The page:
Pima County Recorder F. Ann Rodriguez, who is running unopposed for a fifth term in the Nov. 4 general election, is in charge of keeping track of the county's registered voters. For the first time, she's created a permanent early-voter list of more than 125,000 voters who will be receiving early ballots for the Sept. 2 primary this week, thanks to help from an outside firm that's helping get those ballots into the mail, as early voting starts on Thursday, July 31. Rodriguez will keep her office on Church Avenue just north of Congress Street open until at least 10 p.m. on Monday, Aug. 4, which is the deadline to register to vote in the primary. For more information or to order your early ballot, visit the recorder's Web site.

Why do you think so many people have embraced early voting?

Well, there are a couple of reasons, one being that people are living longer, and they want the convenience of voting in the comforts of their own home. These are mostly people, like my mother, who don't want to go to the voting booth anymore. Then you have people who live very fast-paced lives, like the single parents with children going to school or people who travel for work, who are too busy to make it to the polls. Another reason early voting has increased is that some people just like it better, because they can take their time, especially on these big elections where there are so many candidates and propositions. They want the opportunity to take their time, because the issues can really bog people down.

What about those people who like to vote the traditional way?

Some people need to feel like they're still going to the polls. But for a lot of people, we live in a fast-paced society and want to vote in the comforts of our own home and ... not have to worry about it anymore.

How has the rise in early voting affected your office?

We send out a mailer asking if people want to vote early in all the elections they are eligible for. We send the request 120 days outside of Election Day. We also ask for any address corrections so that we can clean up the voter list before we send the ballots.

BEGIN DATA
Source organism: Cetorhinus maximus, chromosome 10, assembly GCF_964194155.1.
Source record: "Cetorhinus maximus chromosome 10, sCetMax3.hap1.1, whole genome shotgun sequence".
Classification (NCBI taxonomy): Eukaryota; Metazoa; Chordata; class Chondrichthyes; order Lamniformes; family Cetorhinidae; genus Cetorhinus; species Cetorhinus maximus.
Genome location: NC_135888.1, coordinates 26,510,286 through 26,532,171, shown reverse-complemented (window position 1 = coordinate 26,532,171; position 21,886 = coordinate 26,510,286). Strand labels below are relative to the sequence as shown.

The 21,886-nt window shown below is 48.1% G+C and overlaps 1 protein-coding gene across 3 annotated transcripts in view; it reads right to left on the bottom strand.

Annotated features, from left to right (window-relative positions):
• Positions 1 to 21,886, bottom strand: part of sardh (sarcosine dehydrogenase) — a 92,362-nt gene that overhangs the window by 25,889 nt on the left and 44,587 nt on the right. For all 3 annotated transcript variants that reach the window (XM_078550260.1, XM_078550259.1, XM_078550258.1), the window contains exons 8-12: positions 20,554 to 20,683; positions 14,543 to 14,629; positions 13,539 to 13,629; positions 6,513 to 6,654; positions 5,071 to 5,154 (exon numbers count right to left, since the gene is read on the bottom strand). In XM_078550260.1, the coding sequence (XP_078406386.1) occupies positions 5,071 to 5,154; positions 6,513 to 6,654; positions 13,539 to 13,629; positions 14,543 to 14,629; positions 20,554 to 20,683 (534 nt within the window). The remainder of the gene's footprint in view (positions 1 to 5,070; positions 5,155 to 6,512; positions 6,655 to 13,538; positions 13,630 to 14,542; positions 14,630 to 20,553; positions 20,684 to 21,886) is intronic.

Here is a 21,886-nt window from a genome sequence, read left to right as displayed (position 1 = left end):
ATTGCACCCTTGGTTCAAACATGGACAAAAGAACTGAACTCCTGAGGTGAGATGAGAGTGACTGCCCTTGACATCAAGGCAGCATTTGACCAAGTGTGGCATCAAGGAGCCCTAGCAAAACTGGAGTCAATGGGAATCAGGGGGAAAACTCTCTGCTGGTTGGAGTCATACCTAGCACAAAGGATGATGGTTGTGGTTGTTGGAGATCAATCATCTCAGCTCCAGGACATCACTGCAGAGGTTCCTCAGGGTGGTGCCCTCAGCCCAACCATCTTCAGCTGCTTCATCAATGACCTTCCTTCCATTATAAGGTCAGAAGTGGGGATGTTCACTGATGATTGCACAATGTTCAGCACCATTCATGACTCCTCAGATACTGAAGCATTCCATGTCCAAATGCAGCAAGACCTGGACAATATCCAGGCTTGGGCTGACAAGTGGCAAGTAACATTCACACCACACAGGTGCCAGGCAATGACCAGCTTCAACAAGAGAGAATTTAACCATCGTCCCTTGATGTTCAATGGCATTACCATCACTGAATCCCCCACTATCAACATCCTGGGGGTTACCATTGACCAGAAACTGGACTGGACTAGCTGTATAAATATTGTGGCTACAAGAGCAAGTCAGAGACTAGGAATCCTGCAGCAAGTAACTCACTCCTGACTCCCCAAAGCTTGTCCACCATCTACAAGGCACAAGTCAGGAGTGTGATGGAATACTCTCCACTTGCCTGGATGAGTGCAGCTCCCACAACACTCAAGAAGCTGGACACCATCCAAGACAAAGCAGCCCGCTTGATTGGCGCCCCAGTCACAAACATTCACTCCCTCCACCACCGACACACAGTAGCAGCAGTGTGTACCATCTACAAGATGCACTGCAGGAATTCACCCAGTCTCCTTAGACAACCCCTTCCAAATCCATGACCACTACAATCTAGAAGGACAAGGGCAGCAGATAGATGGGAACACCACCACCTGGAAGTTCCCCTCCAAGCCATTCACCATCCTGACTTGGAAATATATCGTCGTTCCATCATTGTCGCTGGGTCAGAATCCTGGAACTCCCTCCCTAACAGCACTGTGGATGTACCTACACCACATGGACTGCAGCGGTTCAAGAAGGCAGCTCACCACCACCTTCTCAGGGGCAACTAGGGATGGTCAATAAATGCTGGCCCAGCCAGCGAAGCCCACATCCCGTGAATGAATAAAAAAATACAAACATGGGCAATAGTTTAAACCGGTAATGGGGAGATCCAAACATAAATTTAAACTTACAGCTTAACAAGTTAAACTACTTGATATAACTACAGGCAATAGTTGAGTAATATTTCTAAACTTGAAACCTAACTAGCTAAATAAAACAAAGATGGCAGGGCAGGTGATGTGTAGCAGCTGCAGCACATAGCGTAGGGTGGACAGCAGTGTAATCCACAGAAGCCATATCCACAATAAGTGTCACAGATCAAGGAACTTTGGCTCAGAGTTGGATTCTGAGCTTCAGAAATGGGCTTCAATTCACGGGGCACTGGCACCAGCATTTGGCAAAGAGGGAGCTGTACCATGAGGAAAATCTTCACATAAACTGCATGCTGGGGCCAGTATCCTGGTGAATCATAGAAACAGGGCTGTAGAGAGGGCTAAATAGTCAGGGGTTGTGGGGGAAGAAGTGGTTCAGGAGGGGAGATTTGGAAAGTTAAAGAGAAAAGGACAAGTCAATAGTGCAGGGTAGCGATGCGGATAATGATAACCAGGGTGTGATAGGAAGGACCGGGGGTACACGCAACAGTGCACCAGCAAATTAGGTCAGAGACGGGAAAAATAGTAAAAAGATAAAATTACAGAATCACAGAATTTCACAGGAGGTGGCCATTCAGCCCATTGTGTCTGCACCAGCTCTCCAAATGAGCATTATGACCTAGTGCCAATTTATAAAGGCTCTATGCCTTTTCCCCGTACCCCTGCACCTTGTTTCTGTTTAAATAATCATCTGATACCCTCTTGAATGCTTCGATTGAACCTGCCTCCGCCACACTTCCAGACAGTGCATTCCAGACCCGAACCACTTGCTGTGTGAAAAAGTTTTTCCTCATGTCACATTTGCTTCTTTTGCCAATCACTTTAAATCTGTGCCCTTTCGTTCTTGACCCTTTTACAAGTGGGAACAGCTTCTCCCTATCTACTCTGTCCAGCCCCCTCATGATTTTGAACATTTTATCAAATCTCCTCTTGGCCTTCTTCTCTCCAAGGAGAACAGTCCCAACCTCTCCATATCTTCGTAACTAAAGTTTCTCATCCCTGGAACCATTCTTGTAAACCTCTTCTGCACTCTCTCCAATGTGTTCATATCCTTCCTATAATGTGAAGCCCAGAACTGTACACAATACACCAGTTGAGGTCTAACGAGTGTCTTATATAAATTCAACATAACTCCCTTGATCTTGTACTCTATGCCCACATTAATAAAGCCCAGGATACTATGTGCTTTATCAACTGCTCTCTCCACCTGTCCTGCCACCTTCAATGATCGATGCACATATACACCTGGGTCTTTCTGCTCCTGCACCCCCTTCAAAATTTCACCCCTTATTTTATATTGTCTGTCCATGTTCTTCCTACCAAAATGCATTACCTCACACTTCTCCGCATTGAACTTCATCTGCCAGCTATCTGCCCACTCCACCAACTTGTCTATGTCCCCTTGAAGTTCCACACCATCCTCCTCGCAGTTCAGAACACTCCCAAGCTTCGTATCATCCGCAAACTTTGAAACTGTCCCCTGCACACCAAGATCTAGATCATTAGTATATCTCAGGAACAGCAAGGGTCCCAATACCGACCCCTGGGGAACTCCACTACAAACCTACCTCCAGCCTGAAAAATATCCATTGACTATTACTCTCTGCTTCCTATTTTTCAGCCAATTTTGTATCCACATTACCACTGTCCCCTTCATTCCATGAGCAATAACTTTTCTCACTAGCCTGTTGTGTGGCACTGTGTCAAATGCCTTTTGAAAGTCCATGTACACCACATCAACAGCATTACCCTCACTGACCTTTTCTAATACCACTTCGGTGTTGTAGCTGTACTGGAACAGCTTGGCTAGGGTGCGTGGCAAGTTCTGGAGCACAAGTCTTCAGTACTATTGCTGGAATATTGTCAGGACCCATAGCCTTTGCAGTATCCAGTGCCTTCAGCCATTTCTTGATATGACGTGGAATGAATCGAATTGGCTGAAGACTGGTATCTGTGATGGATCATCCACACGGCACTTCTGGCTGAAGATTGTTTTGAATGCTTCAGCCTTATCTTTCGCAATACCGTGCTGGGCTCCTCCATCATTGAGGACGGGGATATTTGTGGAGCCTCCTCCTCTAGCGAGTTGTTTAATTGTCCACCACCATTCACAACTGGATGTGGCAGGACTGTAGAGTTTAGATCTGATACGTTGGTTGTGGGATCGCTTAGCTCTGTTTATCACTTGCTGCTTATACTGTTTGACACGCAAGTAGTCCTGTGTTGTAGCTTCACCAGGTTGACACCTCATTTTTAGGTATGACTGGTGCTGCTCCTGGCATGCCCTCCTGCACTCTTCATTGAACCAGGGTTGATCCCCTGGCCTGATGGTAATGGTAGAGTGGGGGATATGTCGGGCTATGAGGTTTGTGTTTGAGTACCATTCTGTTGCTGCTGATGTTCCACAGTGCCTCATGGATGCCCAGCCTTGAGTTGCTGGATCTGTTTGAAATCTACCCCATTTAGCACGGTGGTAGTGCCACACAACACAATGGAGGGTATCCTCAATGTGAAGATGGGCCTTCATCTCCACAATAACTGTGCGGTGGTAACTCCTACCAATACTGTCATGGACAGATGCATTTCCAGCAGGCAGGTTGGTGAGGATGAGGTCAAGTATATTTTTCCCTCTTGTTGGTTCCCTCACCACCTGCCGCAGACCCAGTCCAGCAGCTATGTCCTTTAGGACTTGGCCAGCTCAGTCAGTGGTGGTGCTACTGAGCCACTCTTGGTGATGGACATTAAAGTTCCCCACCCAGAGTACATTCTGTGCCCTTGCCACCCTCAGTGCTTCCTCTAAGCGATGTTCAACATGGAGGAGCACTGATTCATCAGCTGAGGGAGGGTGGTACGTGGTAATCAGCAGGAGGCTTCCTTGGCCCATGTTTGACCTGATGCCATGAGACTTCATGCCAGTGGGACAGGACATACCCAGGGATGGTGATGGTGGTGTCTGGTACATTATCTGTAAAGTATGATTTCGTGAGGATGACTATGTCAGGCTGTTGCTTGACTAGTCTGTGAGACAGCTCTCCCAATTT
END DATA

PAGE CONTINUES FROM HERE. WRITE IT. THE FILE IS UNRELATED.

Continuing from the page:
Is there more or less work that needs to be done now that there is early voting?

Well, there is more work to do as far as prep time. However, we're able to spread it out over a year instead of having to get all our requests and process them in less than 30 days. For instance, right now in Pima County, we have 125,000 people who are already on the permanent early-voting list this year, and we already keyed them in three months ago, when normally, we would be doing it now and working late hours. It also got rid of a lot of the pressure, because once we start sending out ballots, and early voting commences, statutorily, we have 48 hours to get (the early ballot) sent out after we receive the request.

Do you count the votes?

No, I do not actually count the votes in this county. In all Arizona counties, the Board of Supervisors is responsible for elections, and it depends on how they choose to delegate the responsibility of counting the votes. In Pima County, they have given the responsibility to the county administrator, who has hired an election director to handle it for them.

Why create a permanent early-voting list?

The reason we created the list was because constituents were tired of having to call year after year when we already knew they liked to vote early. It cut down on duplication within the system. However, there was nothing statutorily allowing us to send a ballot without a request, so I started drafting a bill. We set the criteria for what we needed, such as security measures, so we could ask for signatures and birthdates for comparisons. It's all about constituent service and voter convenience.

What kind of turnout do you expect on Election Day?

For this particular election, you have to remember that Election Day is the day after Labor Day, which might decrease the number of people at the polls. We anticipate 50 percent of the voters (who will cast ballots) will vote prior to Election Day, and those who traditionally like to go to the voting polls will continue to vote that way. It's all about the style in which people like to cast their ballots.

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